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Background to the disease
The Wellcome Trust
Current control measures
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Current control measures

There are currently three available methods for the control of tropical theileriosis, all of which have shortcomings which limit their usefulness:


Chemotherapy

Chemotherapy
The theilericidal compound buparvaquone is marketed for therapeutic use and has high efficacy when used in the early stages of the disease, although it is less effective if treatment is delayed. Moreover, animals that recover following treatment often remain unproductive for several months. These limitations are a consequence of extensive destruction of the immune system caused by the disease, which compromises the ability of treated animals to clear residual infection and also increases susceptibility to intercurrent infection. Therapy is expensive, costing US$50-80 per animal, and is not always accessible or affordable by small-holder farmers. Moreover, treatment failure is increasingly being reported and the recent discovery of drug-resistant parasites casts serious doubt on the sustainability of this method of control.


Prevention of tick infestation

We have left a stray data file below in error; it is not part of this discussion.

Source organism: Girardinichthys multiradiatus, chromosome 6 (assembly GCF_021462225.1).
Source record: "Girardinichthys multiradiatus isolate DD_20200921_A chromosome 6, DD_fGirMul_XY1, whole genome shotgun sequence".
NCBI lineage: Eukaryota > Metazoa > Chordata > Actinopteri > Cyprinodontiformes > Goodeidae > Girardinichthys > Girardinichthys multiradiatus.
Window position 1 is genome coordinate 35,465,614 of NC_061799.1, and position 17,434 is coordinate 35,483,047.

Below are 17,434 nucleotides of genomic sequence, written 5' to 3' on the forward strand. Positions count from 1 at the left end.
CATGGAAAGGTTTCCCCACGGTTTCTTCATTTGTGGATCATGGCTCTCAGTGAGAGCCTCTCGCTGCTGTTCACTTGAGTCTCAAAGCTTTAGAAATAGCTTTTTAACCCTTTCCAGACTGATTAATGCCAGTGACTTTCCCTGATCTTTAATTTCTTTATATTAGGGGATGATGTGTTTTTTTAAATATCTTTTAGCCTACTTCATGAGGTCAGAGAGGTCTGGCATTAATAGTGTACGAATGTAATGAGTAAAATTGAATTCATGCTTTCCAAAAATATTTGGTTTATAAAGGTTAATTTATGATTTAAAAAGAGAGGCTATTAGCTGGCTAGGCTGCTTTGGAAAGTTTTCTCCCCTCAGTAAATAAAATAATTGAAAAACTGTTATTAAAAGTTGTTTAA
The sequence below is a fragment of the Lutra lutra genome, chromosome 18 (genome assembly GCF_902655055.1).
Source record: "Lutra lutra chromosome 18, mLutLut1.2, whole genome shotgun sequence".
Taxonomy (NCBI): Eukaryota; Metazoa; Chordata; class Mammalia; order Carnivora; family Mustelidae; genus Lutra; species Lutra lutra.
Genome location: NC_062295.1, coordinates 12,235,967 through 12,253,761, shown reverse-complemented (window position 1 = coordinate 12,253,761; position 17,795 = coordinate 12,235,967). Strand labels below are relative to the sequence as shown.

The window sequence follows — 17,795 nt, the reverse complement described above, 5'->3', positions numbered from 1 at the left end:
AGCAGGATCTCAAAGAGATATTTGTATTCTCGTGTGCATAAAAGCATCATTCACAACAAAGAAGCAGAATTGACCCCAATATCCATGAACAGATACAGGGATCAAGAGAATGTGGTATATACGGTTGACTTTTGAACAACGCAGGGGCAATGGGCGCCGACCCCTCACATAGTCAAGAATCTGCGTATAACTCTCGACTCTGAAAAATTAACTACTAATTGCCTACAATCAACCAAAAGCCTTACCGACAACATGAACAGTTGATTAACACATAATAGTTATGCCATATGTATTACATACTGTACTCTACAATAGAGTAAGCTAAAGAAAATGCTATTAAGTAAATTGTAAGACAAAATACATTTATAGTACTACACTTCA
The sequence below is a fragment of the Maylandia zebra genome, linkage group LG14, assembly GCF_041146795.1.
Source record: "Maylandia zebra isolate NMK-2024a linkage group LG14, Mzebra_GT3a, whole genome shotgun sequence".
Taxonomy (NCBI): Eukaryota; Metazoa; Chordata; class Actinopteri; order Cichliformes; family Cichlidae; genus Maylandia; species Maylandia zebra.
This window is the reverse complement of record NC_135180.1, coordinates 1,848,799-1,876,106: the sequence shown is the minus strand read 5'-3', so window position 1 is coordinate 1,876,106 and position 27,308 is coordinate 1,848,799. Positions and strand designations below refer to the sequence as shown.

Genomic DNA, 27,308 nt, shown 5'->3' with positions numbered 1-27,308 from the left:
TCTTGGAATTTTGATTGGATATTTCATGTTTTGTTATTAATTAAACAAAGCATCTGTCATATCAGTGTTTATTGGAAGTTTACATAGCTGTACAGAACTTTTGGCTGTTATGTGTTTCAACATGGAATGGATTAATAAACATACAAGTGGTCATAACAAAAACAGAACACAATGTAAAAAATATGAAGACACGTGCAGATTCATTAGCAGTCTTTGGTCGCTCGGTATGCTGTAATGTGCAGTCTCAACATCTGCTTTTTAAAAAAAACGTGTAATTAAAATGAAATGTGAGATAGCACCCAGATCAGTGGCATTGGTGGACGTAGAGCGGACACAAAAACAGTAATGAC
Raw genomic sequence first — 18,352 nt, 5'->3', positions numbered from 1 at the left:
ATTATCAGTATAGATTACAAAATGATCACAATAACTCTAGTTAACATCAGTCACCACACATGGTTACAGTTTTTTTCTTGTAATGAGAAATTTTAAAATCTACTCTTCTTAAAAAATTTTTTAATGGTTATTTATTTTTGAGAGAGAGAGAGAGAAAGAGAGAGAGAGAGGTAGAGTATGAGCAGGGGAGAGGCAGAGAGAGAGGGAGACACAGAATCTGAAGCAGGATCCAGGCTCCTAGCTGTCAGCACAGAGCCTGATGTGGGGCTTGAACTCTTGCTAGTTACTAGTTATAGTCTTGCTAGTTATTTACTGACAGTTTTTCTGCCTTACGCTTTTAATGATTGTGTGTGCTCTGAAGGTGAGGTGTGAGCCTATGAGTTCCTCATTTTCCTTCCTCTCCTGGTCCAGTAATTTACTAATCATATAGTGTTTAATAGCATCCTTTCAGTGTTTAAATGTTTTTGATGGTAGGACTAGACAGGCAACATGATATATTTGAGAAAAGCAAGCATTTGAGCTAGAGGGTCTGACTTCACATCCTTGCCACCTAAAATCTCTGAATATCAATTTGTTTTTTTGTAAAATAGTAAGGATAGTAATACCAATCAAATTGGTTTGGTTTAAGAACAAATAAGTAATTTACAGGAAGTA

Prevention of tick infestation
Control of tropical theileriosis by preventing tick infestation requires more or less continuous application of acaricides during seasons of tick challenge and is therefore expensive and difficult to sustain, particularly for poor livestock keepers. In addition to environmental concerns, continuous use of acaricides is also known to result in selection of acaricide-resistant tick populations.

Vaccination
Vaccination
Live vaccines are currently produced by attenuating parasite-infected leukocytes for virulence by prolonged passage in vitro, and have been used successfully in several countries. However, the requirement for a high level of quality control, the dependence on a cold chain for vaccine distribution and the capacity of the vaccine parasites to establish persistent infections (and hence a perceived need to use locally derived stains for vaccination) makes these vaccines less than ideal. Additionally, it has recently been demonstrated that the carrier state, induced by live vaccination, adds an economic cost to productivity.

These deficiencies in currently available measures for controlling tropical theileriosis emphasise the need for more effective and sustainable control methods. This has allowed a series of objectives to be identified for this project.